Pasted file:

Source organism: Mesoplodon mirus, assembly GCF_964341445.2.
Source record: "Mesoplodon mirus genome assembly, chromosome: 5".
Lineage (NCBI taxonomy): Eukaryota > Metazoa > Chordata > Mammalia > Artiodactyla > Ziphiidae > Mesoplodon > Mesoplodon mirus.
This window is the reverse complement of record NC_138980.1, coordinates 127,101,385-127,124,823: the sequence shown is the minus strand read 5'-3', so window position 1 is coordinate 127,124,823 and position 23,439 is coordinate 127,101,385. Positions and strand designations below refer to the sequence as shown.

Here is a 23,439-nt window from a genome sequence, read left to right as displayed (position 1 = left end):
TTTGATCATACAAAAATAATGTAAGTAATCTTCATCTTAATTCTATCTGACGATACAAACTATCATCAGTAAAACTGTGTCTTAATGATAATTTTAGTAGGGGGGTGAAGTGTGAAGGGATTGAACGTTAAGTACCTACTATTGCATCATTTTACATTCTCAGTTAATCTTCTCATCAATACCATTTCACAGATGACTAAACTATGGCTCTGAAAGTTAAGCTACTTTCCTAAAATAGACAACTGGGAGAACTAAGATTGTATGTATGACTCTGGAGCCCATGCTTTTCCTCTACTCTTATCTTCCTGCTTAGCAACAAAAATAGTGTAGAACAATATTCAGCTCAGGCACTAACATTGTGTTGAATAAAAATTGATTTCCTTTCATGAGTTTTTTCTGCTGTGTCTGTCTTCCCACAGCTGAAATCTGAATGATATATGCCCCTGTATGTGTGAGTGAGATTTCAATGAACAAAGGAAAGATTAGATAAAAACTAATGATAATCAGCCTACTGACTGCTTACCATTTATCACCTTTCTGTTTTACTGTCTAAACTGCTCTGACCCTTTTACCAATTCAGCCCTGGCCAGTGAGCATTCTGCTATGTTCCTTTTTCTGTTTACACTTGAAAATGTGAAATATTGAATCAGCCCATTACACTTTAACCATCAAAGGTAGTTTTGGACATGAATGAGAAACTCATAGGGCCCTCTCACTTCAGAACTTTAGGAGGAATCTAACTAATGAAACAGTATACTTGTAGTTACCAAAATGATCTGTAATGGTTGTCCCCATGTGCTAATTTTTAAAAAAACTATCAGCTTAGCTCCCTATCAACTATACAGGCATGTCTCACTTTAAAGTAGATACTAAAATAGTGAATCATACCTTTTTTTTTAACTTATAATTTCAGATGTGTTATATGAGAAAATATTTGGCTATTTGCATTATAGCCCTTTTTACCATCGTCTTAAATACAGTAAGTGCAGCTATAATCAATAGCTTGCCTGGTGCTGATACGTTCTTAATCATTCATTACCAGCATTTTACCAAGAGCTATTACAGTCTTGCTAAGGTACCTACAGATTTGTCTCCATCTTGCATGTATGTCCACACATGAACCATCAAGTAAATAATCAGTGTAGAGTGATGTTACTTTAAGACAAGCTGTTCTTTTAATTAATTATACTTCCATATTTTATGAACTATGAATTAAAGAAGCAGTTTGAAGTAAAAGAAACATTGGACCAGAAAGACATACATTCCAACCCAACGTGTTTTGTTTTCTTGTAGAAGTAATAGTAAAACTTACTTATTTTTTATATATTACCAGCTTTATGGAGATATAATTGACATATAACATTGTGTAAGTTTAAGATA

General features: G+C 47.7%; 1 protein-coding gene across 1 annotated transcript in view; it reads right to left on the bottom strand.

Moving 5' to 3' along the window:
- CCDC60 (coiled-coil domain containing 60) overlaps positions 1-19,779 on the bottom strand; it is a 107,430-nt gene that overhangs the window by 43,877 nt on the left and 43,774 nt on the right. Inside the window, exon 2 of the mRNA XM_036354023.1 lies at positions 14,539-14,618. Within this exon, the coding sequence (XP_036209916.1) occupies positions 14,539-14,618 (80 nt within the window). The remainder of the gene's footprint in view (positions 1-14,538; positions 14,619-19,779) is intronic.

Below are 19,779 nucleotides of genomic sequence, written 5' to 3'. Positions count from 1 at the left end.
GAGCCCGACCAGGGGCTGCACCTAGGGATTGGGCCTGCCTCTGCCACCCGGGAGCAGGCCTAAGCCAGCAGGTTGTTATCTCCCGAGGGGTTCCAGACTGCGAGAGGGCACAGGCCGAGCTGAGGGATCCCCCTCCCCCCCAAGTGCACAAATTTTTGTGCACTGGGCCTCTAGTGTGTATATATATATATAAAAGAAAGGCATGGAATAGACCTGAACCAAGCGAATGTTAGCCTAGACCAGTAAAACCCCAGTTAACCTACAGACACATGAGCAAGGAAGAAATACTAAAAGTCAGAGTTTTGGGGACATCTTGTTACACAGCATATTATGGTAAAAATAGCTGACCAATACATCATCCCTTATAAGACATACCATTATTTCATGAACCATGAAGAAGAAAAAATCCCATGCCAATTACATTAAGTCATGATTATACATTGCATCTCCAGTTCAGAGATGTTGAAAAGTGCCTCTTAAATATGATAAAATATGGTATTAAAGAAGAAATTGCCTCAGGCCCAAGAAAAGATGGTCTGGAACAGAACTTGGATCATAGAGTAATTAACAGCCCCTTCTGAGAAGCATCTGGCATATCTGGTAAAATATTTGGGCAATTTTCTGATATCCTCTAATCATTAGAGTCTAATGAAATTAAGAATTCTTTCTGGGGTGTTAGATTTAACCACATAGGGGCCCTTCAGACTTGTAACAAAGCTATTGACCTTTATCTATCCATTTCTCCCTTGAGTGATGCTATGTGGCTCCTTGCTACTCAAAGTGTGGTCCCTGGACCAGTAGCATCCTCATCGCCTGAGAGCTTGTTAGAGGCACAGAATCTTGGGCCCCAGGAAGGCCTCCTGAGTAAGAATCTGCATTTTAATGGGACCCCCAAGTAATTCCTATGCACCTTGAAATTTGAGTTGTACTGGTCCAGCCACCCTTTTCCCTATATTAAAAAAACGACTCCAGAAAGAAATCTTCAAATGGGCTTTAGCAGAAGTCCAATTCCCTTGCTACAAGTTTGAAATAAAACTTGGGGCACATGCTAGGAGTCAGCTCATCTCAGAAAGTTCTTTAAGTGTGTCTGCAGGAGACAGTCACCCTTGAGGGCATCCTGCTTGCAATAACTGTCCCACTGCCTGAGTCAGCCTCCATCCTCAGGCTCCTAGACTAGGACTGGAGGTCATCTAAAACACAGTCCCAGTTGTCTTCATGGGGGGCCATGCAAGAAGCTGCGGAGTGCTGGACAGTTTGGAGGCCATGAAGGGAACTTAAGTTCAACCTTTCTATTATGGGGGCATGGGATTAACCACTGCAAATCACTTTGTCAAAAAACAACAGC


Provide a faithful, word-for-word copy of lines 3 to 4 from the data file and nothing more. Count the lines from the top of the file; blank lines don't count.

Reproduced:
Lineage (NCBI taxonomy): Eukaryota > Metazoa > Chordata > Mammalia > Artiodactyla > Ziphiidae > Mesoplodon > Mesoplodon mirus.
This window is the reverse complement of record NC_138980.1, coordinates 127,101,385-127,124,823: the sequence shown is the minus strand read 5'-3', so window position 1 is coordinate 127,124,823 and position 23,439 is coordinate 127,101,385. Positions and strand designations below refer to the sequence as shown.